“Mon Dieu!” (And other, less appropriate exclamations from the World Cup)
So a couple days ago I wrote a post titled "Dear Keepers, We Need to Talk." Well, I'm amending that title today: "Dear France, We Need to Talk"--think of this as my official France post. The embarrassing, disgusting (and honestly, pretty funny) situation rocking the French Football Federation has come to a head in recent days: from the beginning of the summer when Raymond Domenech (one of the most hated people in France, I imagine) decided not to call up Samir Nasri and Karim Benzema (two of my favorite young players in the world--not just in France), to the absurd underage prostitution scandal, to the most recent dismissal of Nicolas Anelka, the French side has been rocked with scandal throughout the World Cup.
And who's fault is all of this? Well, not Zinedine Zidane, that's for damn sure--and don't think this is my Real Madrid bias coming in (he was is my favorite player). But he had nothing to do with it, other than stoking the flames a little by criticizing Domenech. But it's also not entirely Domenech's fault: sure, he has been a mediocre (at best) coach, an egoistical, sometimes idiotic douchebag, but that doesn't mean that this whole problem goes back to him. It also isn't Nicolas Anelka's fault: he didn't leak the quote to the press--the "traitor," whoever that is, is at fault there--though he should have apologized.
The problem here is that everyone is at fault. The federation is certainly at fault for sending Anelka home based on some quotes that appeared in the French press--Anelka reportedly told Domenech "Va te faire enculer, sale fils de pute," or, essentially, "Go take it up the ass, you dirty son of a bitch." Sure that kind of thing is totally out of line, but it was said in the heat of the moment, in the confines of the locker room, a place that must be private for the team's own protection. Anelka is at fault for not apologizing--even though the players were "already on strike" before the incident (according to The Guardian)--and everyone else in the locker room was at fault for not making him apologize.
See, this is where a leader like Zidane comes in handy: he would've taken Anelka to the side, calmed him down, and despite his own feelings for Domenech, convinced Anelka to apologize. And that's what the French are lacking--despite having a relatively old squad, they're really just lacking leadership, experience.
And because of this lack of experience, the French World Cup team has already deeply embarrassed a proud nation; and when the French inevitably crash out of this tournament (the Vegas odds-makers say they're more than a 9-1 shot to make the round of 16), they will go home to a country that has already forgotten (intentionally) about them. Ribery was right--the whole world is laughing at them: and that's something the French can't abide. The French newspapers and sports media is so embarrassed that they have published editorials that say things like "when these players come back to feel angry or sad, because that would be giving too much effort to a team that won't give any for you."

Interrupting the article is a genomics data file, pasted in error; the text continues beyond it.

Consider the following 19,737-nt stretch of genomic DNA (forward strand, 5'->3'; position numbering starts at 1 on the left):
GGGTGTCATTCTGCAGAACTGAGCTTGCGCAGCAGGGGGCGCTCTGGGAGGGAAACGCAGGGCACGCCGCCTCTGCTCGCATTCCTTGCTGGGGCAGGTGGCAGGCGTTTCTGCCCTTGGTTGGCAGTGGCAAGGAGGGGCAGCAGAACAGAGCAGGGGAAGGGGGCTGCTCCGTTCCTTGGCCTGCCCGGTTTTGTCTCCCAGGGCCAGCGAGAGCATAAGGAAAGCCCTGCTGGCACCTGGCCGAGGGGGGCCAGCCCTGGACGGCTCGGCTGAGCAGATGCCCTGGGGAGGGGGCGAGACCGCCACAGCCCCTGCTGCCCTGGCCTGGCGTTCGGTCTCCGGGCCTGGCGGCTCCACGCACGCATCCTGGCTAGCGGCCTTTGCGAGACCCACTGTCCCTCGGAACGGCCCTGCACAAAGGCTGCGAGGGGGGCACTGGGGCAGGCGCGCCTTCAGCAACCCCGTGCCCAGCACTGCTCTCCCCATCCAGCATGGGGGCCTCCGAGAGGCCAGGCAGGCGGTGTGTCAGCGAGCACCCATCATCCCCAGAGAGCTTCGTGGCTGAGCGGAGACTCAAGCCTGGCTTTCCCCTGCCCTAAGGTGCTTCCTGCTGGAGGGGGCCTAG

They can't even restrain themselves in front of the media: Lizarazu, the long-time French defender was quoted as saying, about Anelka, "What bothers me is Nicolas Anelka's performance in the first half. I saw a player strolling ... strolling in the World Cup! He wasn't aggressive, wasn't interested in the game. Domenech took him off at the break, but should have done so before. You shouldn't play in a selfish manner, you have to show you're up for it." Incredible!
This French team has been a disaster since Day 1, and inside of this disaster the French will have to change the narrative from questions like "Who's your favorite player?" or "How far do you think we'll get this World Cup?" to questions like "Which player or person do you hate the most?" and "Do you want our team to make it out of the first round?" (to which 75% say "NO!").
So, dear France, we need to talk; but before that happens, you need to talk amongst yourselves, so you don't embarrass yourselves again. And when you go home in the next few days, don't forget that you--from Domenech and the FFF, to Anelka and the players--have let down your entire country, and embarrassed your countrymen in front of a billion people. You've embarrassed them so much that most of them WANT YOU TO LOSE. And when you screw over the few of them that still want you to win, the real fans who go to your practices, by snobbishly refusing to practice or play--well, we all lose.